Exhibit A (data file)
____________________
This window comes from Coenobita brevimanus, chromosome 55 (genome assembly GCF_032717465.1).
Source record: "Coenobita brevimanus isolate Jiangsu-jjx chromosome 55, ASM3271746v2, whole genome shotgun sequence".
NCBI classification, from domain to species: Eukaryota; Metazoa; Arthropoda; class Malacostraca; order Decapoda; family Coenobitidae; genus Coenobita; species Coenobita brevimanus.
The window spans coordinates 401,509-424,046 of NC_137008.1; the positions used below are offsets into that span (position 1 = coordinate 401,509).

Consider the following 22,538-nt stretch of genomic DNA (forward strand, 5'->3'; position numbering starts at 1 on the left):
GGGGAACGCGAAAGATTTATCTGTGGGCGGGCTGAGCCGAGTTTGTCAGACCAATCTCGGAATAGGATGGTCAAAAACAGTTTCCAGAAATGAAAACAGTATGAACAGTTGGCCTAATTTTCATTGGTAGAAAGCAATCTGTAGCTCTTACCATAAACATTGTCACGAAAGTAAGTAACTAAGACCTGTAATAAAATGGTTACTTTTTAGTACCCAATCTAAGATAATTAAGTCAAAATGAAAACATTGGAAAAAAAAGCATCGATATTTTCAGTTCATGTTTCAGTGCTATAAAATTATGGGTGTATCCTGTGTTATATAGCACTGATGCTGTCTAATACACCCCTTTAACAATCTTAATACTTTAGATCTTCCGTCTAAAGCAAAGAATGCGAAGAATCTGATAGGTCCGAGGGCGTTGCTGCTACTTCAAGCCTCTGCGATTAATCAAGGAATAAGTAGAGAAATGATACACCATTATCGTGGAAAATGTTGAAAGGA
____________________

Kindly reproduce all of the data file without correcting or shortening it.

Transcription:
This window comes from Coenobita brevimanus, chromosome 55 (genome assembly GCF_032717465.1).
Source record: "Coenobita brevimanus isolate Jiangsu-jjx chromosome 55, ASM3271746v2, whole genome shotgun sequence".
NCBI classification, from domain to species: Eukaryota; Metazoa; Arthropoda; class Malacostraca; order Decapoda; family Coenobitidae; genus Coenobita; species Coenobita brevimanus.
The window spans coordinates 401,509-424,046 of NC_137008.1; the positions used below are offsets into that span (position 1 = coordinate 401,509).

Consider the following 22,538-nt stretch of genomic DNA (forward strand, 5'->3'; position numbering starts at 1 on the left):
GGGGAACGCGAAAGATTTATCTGTGGGCGGGCTGAGCCGAGTTTGTCAGACCAATCTCGGAATAGGATGGTCAAAAACAGTTTCCAGAAATGAAAACAGTATGAACAGTTGGCCTAATTTTCATTGGTAGAAAGCAATCTGTAGCTCTTACCATAAACATTGTCACGAAAGTAAGTAACTAAGACCTGTAATAAAATGGTTACTTTTTAGTACCCAATCTAAGATAATTAAGTCAAAATGAAAACATTGGAAAAAAAAGCATCGATATTTTCAGTTCATGTTTCAGTGCTATAAAATTATGGGTGTATCCTGTGTTATATAGCACTGATGCTGTCTAATACACCCCTTTAACAATCTTAATACTTTAGATCTTCCGTCTAAAGCAAAGAATGCGAAGAATCTGATAGGTCCGAGGGCGTTGCTGCTACTTCAAGCCTCTGCGATTAATCAAGGAATAAGTAGAGAAATGATACACCATTATCGTGGAAAATGTTGAAAGGA